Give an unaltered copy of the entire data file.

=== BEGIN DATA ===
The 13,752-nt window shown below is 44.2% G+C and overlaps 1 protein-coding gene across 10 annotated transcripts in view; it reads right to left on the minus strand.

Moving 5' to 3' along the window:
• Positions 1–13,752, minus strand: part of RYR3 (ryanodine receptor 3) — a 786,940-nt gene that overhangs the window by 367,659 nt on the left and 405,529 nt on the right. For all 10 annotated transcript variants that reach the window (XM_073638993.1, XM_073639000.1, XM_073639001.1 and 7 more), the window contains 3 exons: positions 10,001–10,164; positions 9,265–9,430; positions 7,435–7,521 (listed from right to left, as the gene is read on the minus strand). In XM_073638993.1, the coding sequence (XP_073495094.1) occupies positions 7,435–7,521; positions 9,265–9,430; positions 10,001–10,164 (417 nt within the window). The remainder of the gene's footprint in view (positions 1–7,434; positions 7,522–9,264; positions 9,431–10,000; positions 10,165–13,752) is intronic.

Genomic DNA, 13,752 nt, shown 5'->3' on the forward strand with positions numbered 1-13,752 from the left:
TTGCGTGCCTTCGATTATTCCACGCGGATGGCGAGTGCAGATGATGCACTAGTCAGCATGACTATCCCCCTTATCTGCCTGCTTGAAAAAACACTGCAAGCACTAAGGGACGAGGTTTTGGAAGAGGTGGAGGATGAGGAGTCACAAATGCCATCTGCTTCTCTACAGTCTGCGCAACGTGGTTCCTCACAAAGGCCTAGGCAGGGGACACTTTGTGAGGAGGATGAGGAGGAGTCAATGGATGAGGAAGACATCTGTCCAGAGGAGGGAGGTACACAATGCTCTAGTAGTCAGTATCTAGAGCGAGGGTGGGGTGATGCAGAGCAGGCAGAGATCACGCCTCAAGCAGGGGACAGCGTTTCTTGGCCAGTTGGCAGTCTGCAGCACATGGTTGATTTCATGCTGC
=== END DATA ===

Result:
The 13,752-nt window shown below is 44.2% G+C and overlaps 1 protein-coding gene across 10 annotated transcripts in view; it reads right to left on the minus strand.

Moving 5' to 3' along the window:
• Positions 1–13,752, minus strand: part of RYR3 (ryanodine receptor 3) — a 786,940-nt gene that overhangs the window by 367,659 nt on the left and 405,529 nt on the right. For all 10 annotated transcript variants that reach the window (XM_073638993.1, XM_073639000.1, XM_073639001.1 and 7 more), the window contains 3 exons: positions 10,001–10,164; positions 9,265–9,430; positions 7,435–7,521 (listed from right to left, as the gene is read on the minus strand). In XM_073638993.1, the coding sequence (XP_073495094.1) occupies positions 7,435–7,521; positions 9,265–9,430; positions 10,001–10,164 (417 nt within the window). The remainder of the gene's footprint in view (positions 1–7,434; positions 7,522–9,264; positions 9,431–10,000; positions 10,165–13,752) is intronic.

Genomic DNA, 13,752 nt, shown 5'->3' on the forward strand with positions numbered 1-13,752 from the left:
TTGCGTGCCTTCGATTATTCCACGCGGATGGCGAGTGCAGATGATGCACTAGTCAGCATGACTATCCCCCTTATCTGCCTGCTTGAAAAAACACTGCAAGCACTAAGGGACGAGGTTTTGGAAGAGGTGGAGGATGAGGAGTCACAAATGCCATCTGCTTCTCTACAGTCTGCGCAACGTGGTTCCTCACAAAGGCCTAGGCAGGGGACACTTTGTGAGGAGGATGAGGAGGAGTCAATGGATGAGGAAGACATCTGTCCAGAGGAGGGAGGTACACAATGCTCTAGTAGTCAGTATCTAGAGCGAGGGTGGGGTGATGCAGAGCAGGCAGAGATCACGCCTCAAGCAGGGGACAGCGTTTCTTGGCCAGTTGGCAGTCTGCAGCACATGGTTGATTTCATGCTGC